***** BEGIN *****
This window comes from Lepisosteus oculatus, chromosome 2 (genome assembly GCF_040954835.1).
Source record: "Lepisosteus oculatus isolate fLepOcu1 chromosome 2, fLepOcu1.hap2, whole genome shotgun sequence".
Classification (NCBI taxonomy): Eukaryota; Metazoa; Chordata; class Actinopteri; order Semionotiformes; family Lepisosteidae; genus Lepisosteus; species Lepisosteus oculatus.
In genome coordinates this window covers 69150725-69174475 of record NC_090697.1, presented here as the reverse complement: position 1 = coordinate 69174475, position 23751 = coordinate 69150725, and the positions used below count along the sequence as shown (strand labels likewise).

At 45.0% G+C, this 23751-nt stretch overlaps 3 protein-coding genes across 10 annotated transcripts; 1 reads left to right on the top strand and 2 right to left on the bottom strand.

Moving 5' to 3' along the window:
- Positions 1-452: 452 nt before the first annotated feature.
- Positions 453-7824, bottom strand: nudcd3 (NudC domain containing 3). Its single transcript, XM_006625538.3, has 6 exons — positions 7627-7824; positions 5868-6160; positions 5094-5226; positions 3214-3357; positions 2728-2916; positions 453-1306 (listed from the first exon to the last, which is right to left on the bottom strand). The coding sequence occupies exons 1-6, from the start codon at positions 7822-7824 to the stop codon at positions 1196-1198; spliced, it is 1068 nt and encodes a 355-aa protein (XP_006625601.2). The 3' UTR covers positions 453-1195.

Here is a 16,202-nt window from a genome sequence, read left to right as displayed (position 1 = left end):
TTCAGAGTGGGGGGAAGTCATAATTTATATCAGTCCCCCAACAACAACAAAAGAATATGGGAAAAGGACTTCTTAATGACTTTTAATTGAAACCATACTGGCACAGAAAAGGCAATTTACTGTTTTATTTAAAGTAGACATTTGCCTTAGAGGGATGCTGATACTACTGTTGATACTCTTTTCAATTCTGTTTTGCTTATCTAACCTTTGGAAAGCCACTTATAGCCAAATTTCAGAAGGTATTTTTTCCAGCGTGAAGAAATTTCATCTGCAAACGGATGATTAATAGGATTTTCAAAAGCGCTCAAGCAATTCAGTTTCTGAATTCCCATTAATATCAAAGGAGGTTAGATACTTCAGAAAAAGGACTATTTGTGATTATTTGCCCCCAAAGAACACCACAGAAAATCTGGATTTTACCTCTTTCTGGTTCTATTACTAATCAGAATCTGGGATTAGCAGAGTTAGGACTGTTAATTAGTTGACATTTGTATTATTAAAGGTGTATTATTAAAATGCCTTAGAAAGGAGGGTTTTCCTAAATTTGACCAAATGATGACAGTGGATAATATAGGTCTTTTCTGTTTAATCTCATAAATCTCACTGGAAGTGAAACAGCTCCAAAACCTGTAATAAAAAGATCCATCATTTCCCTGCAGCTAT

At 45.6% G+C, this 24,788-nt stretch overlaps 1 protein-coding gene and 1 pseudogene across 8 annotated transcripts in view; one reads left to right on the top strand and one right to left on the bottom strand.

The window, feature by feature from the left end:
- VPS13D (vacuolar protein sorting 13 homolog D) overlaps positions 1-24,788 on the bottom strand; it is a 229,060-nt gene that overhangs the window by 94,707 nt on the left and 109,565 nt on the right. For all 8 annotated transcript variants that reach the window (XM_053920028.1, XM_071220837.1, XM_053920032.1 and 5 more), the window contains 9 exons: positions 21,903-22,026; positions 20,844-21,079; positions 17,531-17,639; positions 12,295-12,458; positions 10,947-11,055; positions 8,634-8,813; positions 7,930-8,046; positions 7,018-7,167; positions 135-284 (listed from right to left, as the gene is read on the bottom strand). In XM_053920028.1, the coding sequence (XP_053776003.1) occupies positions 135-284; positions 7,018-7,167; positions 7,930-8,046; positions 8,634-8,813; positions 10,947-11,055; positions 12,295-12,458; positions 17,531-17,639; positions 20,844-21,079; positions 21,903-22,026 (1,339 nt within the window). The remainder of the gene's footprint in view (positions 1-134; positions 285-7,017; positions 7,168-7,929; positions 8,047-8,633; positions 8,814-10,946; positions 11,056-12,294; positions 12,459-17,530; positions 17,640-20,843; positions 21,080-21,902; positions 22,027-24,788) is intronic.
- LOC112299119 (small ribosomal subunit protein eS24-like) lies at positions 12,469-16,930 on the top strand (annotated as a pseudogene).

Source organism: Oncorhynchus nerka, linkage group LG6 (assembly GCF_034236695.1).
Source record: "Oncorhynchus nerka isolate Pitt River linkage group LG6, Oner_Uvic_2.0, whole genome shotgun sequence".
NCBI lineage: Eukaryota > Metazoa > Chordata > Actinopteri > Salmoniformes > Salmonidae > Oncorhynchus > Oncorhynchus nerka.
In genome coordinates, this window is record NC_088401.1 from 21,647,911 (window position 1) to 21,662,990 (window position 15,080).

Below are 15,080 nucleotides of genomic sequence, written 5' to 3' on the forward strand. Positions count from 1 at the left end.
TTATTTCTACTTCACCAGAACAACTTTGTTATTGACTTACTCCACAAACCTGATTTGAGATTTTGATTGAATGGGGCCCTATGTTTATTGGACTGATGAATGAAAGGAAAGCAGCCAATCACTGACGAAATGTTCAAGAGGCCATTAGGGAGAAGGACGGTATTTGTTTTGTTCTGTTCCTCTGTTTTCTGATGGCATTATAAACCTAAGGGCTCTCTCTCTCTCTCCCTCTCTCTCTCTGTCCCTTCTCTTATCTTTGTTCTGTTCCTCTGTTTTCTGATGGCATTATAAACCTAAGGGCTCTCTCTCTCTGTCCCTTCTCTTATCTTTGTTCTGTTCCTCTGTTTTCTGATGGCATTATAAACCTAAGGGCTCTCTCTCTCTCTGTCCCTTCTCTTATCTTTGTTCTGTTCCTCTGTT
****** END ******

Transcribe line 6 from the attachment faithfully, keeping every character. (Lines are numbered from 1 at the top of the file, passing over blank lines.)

Moving 5' to 3' along the window: